Air Force improving its energy security
By Staff Sgt. Torri Ingalsbe, Air Force Public Affairs Agency Operating Location-P / Published April 03, 2014
WASHINGTON (AFNS) --
The Air Force is the largest consumer of energy in the federal government, with 86 percent of its energy costs dedicated to aviation fuel, according to Kathleen Ferguson, the principal deputy assistant secretary performing duties as Assistant Secretary of the Air Force for installations, environment and logistics. Ferguson, who testified on 2 April before the Senate Armed Services Committee’s Subcommittee on readiness and management support, further noted the Air Force is looking at the full spectrum of opportunities to improve its energy security posture by implementing initiatives that make good business sense, such as working to re-engine the KC-135 Stratotanker.
“By reducing our aviation fuel consumption more than 23 percent since fiscal year 2006, the Air Force avoided almost $2.5 billion in aviation fuel costs in fiscal year 2013,” Ferguson said. “Moving forward, the Air Force is looking towards an efficiency goal to improve our aviation productivity by 10 percent by fiscal year 2020.”
Last year, then-Deputy Defense Secretary Ash Carter directed the department's senior leaders to develop a shared narrative to guide the full range of defense energy activities, said Sharon Burke, the assistant secretary of defense for operational energy plans and programs. This instruction included operational and facilities energy and the energy-related elements of mission assurance.
“The Department of Defense will enhance military capability, improve energy security, and mitigate costs in its use and management of energy,” Burke said.
“It will improve the energy performance of weapons, installations and military forces, by diversifying and expanding energy supplies and sources,” Burke said. This includes using renewable energy and alternative fuels, analyzing the requirements and risks related to energy use, and promoting innovation for equipment and education and training for personnel.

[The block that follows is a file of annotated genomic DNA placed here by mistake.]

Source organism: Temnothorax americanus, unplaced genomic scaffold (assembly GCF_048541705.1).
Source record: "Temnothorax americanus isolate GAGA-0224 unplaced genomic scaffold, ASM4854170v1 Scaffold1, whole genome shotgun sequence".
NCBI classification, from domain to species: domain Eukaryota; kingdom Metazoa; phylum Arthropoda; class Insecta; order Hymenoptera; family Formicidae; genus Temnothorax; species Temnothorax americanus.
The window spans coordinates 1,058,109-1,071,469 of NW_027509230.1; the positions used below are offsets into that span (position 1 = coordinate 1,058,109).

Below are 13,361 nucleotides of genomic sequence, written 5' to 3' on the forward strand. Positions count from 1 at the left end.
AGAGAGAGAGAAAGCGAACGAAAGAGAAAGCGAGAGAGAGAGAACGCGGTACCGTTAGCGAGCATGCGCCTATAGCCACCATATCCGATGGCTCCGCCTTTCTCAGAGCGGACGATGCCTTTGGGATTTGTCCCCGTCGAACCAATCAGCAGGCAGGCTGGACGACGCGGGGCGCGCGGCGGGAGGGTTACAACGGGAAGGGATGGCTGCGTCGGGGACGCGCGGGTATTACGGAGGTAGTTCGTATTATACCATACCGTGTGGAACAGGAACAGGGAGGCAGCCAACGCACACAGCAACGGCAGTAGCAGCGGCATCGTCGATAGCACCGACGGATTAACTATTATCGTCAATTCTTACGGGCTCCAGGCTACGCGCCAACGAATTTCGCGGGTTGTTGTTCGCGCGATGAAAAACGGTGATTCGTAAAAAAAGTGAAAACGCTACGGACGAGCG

“The policy,” she said, “affirms the value the Department of Defense places on energy as a mission-essential resource that can also shape the mission.”
In line with DOD policies, Ferguson told committee members the Air Force is looking toward innovative energy products and processes.
“The Air Force is looking to improve its energy security and diversify its energy supply through the increased use of renewable energy,” she said. “Currently, the Air Force has 256 renewable energy projects in operation across a wide variety of renewable energy sources, including wind, solar, geothermal, and waste-to-energy projects, increasing energy production by over 53 percent from 2012 to 2013.”
In addition to energy saving programs, the Air Force is focusing on installation reform and force management.
The Air Force views energy as a critical component to enable its global missions. In accomplishing that mission, the Air Force is striving to become more energy efficient.
“We continue to carefully scrutinize every dollar we spend,” Ferguson said. “Our commitment to continued efficiencies, a properly sized force structure, and right-sized installations will enable us to ensure maximum returns on the nation’s investment in her Airmen, who provide our trademark, highly valued airpower capabilities for the joint team.”